To help gauge potential purchase and operating cost savings, Ford commercial customers have exclusive access to a new Ford digital fleet planning tool that calculates a variety of factors including purchase and lease costs, federal and regional tax incentives, and regional fuel and energy costs.
“The digital fleet planning tool will help demonstrate how Ford can provide many customers improved total cost of ownership for a full-size commercial electric truck, from favorable purchase costs, lower fuel and maintenance costs plus strong residual values we expect will mirror those of the commercial F-Series trucks,” said Cannis. “Best of all, it comes wrapped in a trusted Built Ford Tough-tested truck that delivers what our customers love about F-Series today.”
In addition to total cost of ownership savings, Ford is betting that fleets will make good use of Lightning’s Mega Power Frunk.
“When we first showed this design to our commercial truck customers, they were floored,” said Cannis. “They appreciated the ability to quickly lock their tools and gear up front, while saving their cargo bed for supplies and other equipment to get the job done. So much more easy access space means commercial customers can rethink the way they work, like moving toolboxes to the frunk for unobstructed bed space.”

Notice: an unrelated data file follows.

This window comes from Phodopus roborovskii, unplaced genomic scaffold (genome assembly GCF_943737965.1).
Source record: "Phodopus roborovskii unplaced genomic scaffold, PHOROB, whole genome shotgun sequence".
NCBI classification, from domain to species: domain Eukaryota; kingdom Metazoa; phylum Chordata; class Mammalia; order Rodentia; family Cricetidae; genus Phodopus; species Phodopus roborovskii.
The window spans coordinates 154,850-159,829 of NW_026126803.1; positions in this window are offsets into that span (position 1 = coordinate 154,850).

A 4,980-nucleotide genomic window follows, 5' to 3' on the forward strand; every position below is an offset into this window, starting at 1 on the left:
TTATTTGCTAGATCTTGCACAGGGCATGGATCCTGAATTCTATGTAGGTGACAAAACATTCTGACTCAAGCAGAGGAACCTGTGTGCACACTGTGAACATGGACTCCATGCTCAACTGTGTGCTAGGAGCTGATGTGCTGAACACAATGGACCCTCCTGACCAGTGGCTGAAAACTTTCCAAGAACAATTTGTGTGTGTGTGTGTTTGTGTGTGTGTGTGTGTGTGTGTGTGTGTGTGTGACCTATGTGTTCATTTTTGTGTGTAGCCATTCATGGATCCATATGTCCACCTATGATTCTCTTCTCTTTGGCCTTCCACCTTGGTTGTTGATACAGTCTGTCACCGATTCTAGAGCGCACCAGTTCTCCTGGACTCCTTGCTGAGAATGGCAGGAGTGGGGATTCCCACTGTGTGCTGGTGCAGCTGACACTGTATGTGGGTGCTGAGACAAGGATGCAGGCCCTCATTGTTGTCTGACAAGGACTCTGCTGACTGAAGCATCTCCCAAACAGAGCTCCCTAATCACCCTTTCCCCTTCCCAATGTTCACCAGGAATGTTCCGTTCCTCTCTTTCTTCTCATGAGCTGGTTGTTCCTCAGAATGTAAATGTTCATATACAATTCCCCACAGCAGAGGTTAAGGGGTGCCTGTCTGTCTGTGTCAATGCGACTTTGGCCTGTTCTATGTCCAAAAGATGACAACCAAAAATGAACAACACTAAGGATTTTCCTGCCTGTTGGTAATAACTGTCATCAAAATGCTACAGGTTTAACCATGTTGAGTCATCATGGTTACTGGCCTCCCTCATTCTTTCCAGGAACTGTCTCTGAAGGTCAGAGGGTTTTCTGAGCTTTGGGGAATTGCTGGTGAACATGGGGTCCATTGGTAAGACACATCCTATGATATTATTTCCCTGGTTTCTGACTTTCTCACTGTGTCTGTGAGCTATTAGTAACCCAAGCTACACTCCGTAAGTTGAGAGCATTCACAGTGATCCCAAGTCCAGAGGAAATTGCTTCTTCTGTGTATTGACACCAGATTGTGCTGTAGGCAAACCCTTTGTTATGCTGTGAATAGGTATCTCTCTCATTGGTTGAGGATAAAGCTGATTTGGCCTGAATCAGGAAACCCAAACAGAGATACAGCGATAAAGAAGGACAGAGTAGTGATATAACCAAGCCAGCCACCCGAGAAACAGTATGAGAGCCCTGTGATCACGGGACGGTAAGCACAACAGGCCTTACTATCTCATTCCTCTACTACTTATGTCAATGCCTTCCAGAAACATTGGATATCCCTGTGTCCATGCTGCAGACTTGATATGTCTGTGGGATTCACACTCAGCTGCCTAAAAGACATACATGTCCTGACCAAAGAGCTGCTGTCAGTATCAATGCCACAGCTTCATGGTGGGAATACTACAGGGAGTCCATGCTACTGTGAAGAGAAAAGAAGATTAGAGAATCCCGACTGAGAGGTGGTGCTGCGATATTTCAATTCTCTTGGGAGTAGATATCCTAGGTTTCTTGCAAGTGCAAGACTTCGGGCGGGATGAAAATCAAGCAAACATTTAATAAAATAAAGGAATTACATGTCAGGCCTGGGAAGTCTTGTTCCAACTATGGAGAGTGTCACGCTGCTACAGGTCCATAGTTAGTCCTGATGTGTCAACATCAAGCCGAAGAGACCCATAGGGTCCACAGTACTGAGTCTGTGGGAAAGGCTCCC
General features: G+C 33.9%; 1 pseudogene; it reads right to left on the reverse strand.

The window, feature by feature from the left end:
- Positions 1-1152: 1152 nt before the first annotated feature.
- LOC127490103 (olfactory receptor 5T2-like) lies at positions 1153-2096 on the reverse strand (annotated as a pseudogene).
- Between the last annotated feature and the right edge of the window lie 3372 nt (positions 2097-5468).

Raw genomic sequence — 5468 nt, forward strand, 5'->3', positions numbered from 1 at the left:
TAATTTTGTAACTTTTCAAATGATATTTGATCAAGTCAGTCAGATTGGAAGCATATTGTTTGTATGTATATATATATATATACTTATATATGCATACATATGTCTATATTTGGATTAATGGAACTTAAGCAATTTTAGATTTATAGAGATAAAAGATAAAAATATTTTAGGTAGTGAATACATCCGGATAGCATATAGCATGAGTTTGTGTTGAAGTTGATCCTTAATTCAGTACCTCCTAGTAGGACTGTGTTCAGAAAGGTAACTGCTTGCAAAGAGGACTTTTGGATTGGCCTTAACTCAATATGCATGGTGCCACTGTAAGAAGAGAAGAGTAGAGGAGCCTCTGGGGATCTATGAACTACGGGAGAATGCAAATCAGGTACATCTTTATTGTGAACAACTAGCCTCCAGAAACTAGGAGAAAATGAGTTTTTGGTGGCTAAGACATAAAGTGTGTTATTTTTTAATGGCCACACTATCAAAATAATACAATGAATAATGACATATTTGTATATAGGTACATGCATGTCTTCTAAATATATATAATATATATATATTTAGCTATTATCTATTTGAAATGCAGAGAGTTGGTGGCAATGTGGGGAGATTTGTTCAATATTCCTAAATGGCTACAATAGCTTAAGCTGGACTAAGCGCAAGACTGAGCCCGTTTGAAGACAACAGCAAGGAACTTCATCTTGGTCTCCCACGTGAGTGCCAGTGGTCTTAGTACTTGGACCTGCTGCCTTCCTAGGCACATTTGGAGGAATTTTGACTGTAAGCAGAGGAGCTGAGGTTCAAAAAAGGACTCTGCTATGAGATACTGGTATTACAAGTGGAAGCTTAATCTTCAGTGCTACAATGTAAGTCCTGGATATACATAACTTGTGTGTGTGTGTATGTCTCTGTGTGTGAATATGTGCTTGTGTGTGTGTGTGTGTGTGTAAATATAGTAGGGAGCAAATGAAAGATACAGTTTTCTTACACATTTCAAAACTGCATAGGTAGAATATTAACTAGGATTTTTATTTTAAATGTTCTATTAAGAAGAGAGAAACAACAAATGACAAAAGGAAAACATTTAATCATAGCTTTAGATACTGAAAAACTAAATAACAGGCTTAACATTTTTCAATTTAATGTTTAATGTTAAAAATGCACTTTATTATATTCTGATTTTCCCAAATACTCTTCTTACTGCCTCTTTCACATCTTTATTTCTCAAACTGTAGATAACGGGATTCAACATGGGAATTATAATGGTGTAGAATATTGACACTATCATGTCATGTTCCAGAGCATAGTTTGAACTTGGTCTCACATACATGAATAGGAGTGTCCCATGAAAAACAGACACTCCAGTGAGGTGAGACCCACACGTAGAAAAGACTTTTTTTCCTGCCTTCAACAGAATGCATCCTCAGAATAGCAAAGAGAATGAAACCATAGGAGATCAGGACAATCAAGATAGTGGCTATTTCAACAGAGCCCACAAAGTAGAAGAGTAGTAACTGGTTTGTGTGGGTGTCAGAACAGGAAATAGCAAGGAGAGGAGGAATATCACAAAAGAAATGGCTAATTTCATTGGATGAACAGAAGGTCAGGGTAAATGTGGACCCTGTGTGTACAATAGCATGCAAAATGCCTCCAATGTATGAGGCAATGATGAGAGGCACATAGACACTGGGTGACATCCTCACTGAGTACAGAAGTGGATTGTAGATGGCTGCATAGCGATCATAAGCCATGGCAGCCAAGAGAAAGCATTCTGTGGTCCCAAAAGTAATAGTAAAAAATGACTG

Lightning’s portable power features should also prove helpful to fleets. Pro Power Onboard is a built-in AC power source that comes standard with 2.4 kilowatts of capability through four outlets in the Mega Power Frunk, two more in the cabin and two in the bed.
An available 9.6-kilowatt Pro Power Onboard – with enough power to rip up to 30 miles of half-inch plywood on a single charge on the extended-range battery – adds two more 120V and a 240-volt AC outlet in the bed.
Both versions automatically adjust the truck’s battery range estimates as power is used. Fleet managers can set parameters for power usage. Should Pro Power Onboard deplete the battery charge level to the point the truck cannot reach a charge location, it will shut down automatically or based on a pre-determined customer setting to prevent the truck from becoming stranded.
Registrations open today at Fleet.Ford.com and when it arrives next year, Lightning will be supported by an established network of 644 electric vehicle-certified Ford Commercial Vehicle Centers across the U.S. offering sales, service, financing and charging solutions, as well as 2,300 EV-certified Ford dealers.